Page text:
Showing posts from August, 2016

NY SBDC Minority Entrepreneur of the Year – Percy Caraballo, Cutting Edge Lawn Service

Percy Caraballo, the son of Cuban immigrant parents, saved pocket change stored in 5-gallon water containers, as seed money to start Cutting Edge Lawn Service and Landscaping. He had one lawn mower and one landscape trailer when he launched his business. Percy’s fleet is valued in excess of $1M today, and comprises 13 trucks, seven trailers, four chippers, and a stump grinder. Cutting Edge provides lawn service, landscaping, tree trimming, tree removal, stump grinding, and snow plowing/removal for regional, municipal, public authorities and commercial accounts. Over the past eight years, Percy has managed his operations without an accident, earning him an award for sustaining a 100% accident-free safety record. He has 28 PT/FT employees providing year-round services. Percy consulted the SBDC for procurement assistance that led to his obtaining MBE Certification. Advisors Vanessa Primus and Cynthia Clune also provided solicitation reviews, helped interpret co…

You're Being Sued: A Guide to Handling a Business Lawsuit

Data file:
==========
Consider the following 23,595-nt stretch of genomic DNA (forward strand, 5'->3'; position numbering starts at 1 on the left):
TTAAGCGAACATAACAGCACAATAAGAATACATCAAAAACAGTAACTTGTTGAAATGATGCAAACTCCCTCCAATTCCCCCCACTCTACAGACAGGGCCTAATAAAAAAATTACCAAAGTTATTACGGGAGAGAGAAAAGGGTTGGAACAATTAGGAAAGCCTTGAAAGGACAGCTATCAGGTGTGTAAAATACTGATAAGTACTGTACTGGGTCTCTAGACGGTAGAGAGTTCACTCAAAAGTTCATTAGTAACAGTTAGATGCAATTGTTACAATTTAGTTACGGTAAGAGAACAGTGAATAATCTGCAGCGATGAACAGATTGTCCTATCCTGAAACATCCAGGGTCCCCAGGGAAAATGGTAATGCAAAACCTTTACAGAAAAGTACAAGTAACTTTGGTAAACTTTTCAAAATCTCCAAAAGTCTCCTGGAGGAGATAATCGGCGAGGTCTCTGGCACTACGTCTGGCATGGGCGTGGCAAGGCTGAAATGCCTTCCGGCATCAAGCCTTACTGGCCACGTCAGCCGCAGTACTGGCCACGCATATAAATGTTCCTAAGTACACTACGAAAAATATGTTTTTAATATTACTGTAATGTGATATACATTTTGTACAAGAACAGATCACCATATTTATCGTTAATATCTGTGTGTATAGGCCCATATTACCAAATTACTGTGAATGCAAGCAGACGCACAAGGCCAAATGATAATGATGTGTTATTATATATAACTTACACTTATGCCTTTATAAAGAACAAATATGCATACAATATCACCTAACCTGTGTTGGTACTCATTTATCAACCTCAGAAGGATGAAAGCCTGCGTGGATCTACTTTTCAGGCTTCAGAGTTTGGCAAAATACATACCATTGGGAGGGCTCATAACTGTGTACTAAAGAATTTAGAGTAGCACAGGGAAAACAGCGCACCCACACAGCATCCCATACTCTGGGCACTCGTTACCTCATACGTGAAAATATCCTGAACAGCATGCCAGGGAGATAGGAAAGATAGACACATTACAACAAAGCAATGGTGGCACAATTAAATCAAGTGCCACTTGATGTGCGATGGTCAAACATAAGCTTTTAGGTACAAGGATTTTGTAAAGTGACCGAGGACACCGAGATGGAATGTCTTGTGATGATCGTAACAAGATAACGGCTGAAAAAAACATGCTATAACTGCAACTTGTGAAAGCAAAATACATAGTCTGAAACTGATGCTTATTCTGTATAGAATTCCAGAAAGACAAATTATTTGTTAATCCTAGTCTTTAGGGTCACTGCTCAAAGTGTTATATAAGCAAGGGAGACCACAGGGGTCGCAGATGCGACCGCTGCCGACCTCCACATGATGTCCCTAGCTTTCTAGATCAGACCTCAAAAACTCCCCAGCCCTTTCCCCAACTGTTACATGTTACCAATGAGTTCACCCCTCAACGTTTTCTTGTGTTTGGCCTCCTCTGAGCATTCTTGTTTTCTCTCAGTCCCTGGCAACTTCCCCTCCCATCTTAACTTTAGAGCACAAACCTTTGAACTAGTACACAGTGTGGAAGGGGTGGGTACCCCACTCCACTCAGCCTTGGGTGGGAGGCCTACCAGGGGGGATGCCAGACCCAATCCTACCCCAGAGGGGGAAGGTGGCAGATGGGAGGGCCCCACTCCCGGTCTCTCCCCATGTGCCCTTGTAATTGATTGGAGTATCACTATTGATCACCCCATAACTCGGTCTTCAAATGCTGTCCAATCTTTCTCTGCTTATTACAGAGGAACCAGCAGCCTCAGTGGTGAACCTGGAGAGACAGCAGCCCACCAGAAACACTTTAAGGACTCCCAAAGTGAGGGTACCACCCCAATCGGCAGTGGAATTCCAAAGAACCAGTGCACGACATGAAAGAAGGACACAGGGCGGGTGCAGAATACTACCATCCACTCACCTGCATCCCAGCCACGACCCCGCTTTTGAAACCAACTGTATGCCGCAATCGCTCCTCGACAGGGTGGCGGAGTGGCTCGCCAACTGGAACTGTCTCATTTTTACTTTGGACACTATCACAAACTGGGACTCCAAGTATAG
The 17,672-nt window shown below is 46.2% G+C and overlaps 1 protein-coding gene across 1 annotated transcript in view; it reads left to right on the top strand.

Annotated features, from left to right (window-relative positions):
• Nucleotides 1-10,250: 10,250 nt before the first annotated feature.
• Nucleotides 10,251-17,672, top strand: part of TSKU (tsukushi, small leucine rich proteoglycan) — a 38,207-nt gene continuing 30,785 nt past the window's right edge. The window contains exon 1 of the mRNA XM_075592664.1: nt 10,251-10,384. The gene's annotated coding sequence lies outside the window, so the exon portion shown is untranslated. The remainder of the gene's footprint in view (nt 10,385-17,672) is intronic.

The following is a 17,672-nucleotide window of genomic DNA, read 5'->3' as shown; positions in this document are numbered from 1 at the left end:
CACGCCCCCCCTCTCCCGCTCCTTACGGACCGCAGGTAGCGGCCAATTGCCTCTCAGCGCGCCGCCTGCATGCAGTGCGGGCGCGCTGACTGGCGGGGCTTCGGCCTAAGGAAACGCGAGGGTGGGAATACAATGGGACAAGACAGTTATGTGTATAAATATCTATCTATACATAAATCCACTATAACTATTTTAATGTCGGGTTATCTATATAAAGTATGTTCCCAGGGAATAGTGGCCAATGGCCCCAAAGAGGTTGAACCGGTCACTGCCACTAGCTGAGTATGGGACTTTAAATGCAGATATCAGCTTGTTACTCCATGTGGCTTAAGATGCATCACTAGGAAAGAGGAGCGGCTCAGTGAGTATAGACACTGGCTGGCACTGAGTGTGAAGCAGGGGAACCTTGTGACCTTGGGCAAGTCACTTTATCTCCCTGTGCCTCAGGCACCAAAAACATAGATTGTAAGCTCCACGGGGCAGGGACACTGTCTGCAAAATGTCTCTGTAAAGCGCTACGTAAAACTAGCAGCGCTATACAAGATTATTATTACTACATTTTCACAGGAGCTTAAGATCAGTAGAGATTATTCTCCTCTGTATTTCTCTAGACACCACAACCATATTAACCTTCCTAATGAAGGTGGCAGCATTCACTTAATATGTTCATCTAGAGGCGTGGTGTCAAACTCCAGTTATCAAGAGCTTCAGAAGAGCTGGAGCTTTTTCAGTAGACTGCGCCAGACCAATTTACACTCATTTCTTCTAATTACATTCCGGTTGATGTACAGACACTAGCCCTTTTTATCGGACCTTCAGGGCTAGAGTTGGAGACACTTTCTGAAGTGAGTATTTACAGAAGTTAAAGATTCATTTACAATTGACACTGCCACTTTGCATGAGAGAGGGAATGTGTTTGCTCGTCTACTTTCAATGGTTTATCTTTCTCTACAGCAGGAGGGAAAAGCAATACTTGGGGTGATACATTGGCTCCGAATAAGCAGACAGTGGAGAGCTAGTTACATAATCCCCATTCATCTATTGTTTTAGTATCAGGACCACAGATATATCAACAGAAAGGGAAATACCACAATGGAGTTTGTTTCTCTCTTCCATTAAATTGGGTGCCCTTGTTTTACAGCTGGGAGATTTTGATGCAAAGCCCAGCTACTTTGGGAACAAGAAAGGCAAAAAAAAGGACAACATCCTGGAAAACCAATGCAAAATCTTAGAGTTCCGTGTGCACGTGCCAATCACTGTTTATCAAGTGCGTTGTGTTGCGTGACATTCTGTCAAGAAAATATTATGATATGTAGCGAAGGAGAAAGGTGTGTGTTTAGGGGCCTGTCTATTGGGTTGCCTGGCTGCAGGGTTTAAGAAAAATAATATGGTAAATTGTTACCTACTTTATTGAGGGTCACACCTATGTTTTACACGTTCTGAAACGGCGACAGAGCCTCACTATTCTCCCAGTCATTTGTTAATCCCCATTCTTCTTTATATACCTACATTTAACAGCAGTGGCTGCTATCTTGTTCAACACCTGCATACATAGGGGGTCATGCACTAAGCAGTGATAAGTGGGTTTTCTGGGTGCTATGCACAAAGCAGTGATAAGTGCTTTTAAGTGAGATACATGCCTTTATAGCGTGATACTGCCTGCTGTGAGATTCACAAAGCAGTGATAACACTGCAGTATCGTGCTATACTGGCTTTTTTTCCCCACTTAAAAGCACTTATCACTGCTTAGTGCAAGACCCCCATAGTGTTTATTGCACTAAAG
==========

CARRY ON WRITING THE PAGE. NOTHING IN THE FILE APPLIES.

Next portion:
From BND

You hoped it would never happen, but in the back of your mind, you knew it could: Your small business is being sued.

Whether it has been filed by an employee, client, vendor or even another business, a lawsuit against your company will likely cost you a lot of money, whether you win or lose. It's normal to feel overwhelmed, upset and indignant, but if you want to keep your business and its reputation intact during this time, it's important to handle every step of the process carefully.

Business News Daily spoke with legal, human resources and insurance experts to compile a step-by-step guide to help you through your lawsuit, along with critical mistakes to avoid along the way. Please note that this article does not replace professional legal counsel, and if your business is being sued, we urge you to consult an attorney before taking any action.